``When we do get around to getting a new computer, which is well on the road to being accomplished, we'll be able to start putting our archives in the computer.''

As if this was not enough to keep the active retiree active, Hayward is also a member of the committee -- which includes Jim Greaves, Marlene Leonard and Archie Londry -- responsible for the second, 1,500 copy printing of the museum's memorial book ``They Shall Grow Not Old.'' ``I'm responsible to look after that -- to make sure it gets printed and with some help from some of the other members, when we get the orders in, package them up and mail them out.''

Harry and another museum member received recognition by peers for their fine work in compiling the book. ``It was co-authoured by a chap by the name of Les Allison from Roland, Manitoba.'' Hayward explains. ``It was his (Les') idea and because of my small knowledge of computers, I did the work on the computer and some of the research... not all that much. But between the two of us, we did the book and received the Distinguished Service Award from the Air Force Association of Canada which we received in October, 1994 at a meeting in Edmonton.''

``Basically it (the Memorial Book) is a book that contains 18,039 biographies of Canadian Air Force casualties of the Second World War. We got information from the Canadian Public Archives, books that were printed at the end of the war, the grave registers that we purchased from the War Graves Commission and information that Les had researched out in his first book about being in the RAF.'' He went on to add ``So, it literally came from all over. I know also that Canada's Weekly Gazette, I think it was called, which came out every week during the war, listed those missing and killed. Les has a copy of those and I know we went through those completely, so there's many, many sources.''

The scope of this project became evident when Hayward stated ``We worked for eight years and we figure we averaged about six hours a day every day for those eight years. Somebody once told me that was 50,000 hours... I don't know I never added it up.''

When asked of which of his projects he is most proud, Hayward's modest response shows his respect for fellow museum volunteers. He said ``I'm proud of the work that's been done here in its entirety.''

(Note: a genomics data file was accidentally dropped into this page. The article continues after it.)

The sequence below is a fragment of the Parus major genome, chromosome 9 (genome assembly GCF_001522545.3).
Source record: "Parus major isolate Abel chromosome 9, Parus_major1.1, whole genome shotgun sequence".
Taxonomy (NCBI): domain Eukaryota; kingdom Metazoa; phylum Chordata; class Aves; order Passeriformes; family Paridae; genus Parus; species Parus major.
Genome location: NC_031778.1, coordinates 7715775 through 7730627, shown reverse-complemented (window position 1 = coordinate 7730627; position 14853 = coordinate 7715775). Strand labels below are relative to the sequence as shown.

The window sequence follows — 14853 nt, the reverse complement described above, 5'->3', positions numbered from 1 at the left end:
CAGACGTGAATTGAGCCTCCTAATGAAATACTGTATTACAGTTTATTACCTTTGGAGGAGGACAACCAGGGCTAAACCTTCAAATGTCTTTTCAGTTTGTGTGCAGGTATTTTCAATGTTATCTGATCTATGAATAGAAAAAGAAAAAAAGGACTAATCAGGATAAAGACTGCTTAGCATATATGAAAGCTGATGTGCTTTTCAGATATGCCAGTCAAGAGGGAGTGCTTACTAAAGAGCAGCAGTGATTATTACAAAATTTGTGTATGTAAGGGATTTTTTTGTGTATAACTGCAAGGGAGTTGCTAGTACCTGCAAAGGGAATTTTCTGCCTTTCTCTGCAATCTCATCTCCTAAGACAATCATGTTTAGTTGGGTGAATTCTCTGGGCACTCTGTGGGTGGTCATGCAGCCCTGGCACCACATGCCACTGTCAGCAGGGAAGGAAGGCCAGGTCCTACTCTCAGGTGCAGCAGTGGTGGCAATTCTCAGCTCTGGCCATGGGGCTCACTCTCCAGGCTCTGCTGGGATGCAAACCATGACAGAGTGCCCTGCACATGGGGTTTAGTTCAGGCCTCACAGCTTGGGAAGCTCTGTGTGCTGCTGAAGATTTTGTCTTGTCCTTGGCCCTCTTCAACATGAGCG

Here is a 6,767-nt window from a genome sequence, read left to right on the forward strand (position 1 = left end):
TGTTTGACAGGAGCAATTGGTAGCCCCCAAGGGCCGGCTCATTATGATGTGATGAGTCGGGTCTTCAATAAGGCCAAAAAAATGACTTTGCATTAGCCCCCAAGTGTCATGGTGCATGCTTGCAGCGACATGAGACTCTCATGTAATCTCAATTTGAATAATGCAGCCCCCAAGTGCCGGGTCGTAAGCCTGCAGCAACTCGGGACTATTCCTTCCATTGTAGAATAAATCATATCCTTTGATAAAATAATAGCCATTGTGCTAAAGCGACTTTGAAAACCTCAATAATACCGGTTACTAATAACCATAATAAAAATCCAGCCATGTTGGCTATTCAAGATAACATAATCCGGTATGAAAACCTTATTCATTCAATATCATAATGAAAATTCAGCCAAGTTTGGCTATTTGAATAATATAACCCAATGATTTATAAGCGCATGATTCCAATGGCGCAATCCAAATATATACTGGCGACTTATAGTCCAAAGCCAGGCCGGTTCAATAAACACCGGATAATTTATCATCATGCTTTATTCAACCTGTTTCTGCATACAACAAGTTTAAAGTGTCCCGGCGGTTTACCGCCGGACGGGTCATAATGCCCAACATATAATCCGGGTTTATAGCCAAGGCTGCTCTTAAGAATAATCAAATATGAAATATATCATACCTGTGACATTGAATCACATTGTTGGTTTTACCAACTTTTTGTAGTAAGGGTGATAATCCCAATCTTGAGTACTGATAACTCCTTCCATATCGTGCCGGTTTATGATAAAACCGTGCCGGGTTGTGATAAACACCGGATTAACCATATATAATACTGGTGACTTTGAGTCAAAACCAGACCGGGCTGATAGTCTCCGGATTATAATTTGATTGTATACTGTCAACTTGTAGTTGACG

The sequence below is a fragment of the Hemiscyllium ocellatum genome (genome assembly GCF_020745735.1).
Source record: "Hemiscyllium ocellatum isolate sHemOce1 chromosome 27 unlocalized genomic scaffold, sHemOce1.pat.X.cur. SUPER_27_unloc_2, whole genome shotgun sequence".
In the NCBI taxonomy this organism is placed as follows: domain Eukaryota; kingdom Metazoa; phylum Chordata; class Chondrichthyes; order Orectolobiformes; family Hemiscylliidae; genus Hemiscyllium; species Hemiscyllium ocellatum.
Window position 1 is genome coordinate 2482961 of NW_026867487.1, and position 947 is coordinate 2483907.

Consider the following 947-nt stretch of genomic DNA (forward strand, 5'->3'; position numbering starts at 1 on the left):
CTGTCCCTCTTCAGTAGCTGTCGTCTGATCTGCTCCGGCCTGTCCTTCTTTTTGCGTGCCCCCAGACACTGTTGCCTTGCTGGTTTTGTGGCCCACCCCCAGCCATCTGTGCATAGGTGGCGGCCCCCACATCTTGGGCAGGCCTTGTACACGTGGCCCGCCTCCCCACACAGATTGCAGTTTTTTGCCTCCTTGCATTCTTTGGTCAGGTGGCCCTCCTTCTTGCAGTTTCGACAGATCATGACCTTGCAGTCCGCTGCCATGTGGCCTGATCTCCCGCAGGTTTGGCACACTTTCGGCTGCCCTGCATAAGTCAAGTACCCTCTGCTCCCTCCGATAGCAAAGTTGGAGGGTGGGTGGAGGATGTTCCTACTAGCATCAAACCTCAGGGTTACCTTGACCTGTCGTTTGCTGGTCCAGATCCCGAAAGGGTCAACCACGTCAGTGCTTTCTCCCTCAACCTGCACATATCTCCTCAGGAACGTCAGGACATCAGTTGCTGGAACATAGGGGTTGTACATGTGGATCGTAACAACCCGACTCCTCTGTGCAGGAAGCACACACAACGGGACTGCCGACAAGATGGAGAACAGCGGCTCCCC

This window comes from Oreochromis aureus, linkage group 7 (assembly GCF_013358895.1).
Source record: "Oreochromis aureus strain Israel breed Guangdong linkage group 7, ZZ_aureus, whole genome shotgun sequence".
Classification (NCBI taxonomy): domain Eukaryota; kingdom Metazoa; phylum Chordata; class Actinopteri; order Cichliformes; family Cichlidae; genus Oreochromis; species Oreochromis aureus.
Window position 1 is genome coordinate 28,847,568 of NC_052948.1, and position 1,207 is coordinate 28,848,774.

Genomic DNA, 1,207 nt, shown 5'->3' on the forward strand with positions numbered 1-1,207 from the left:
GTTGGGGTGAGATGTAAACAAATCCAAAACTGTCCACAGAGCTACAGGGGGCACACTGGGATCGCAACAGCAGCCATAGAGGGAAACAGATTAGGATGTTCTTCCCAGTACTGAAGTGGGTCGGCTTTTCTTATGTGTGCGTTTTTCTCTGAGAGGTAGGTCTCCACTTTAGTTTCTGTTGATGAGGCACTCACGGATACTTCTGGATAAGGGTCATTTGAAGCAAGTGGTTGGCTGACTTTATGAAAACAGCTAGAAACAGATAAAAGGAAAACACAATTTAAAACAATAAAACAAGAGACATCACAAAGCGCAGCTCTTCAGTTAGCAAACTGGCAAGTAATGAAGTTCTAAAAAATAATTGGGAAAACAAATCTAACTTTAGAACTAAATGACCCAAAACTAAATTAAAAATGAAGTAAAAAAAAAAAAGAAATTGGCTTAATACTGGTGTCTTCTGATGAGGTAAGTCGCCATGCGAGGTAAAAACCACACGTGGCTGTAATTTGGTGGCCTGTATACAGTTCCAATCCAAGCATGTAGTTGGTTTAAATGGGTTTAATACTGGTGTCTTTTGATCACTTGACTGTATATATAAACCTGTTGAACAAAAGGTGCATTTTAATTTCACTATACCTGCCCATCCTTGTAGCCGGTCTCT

Hayward is no stranger to volunteer work. In addition to the museum work and activities already mentioned, he has a long record of other service including time as a cub leader, president of a minor ball association in Portage, president of the Greater Winnipeg Minor Ball Association, coach for women's fastball and hockey and involvement with an archery club in Thompson, Manitoba.

Hayward explains ``I moved around a lot with my job and anytime we moved into a town, we would, as soon as we got settled, try and get involved in some volunteer activity... community club or whatever.'' he explained, adding with a laugh ``Yep... I'm always sticking my nose in where it doesn't belong to see if I can help.''

It is Harry's involvement with baseball which yields one of his proudest, lifetime memories so far. During 1970 Centennial Celebrations in Portage la Prairie, Manitoba, Harry was asked to provide baseball-game commentary to, and answer any questions of a very special guest. For 15 minutes, Harry was the centre of H.R.H. Queen Elizabeth's world, as she was his. Harry's `mission' went without a hitch as the two chatted about baseball, Canadian life and other things for a quarter hour.

Harry gleefully recalls that upon exiting this sporting event, he exchanged a left-handed Boy Scout handshake with Prince Philip -- also a Boy Scout Leader -- who was sporting a sling on his right arm at that time.

Despite his great deal of work for the museum so far, Harry is far from being tired. He shares the ambitious vision of the museum's future held by other active members. ``Well, I'd obviously like to see it grow. I suppose the best thing to say is that we'd like to expand... we're out of room for aircraft, we have more aircraft we want to put in.''

``We're really strapped for room and that's where I'd like to see the museum go... is to be able to accommodate all this (six additional aircraft under restoration). If we can accommodate it in a period hangar, then great, that's the ideal. If we cannot, then do you know where we're going to get a couple of million dollars more, to build a hangar?''

The museum may be shy a few thousand dollars of a new hangar, but its future appears to secure and bright in the million-dollar hearts of volunteers like Harry Hayward.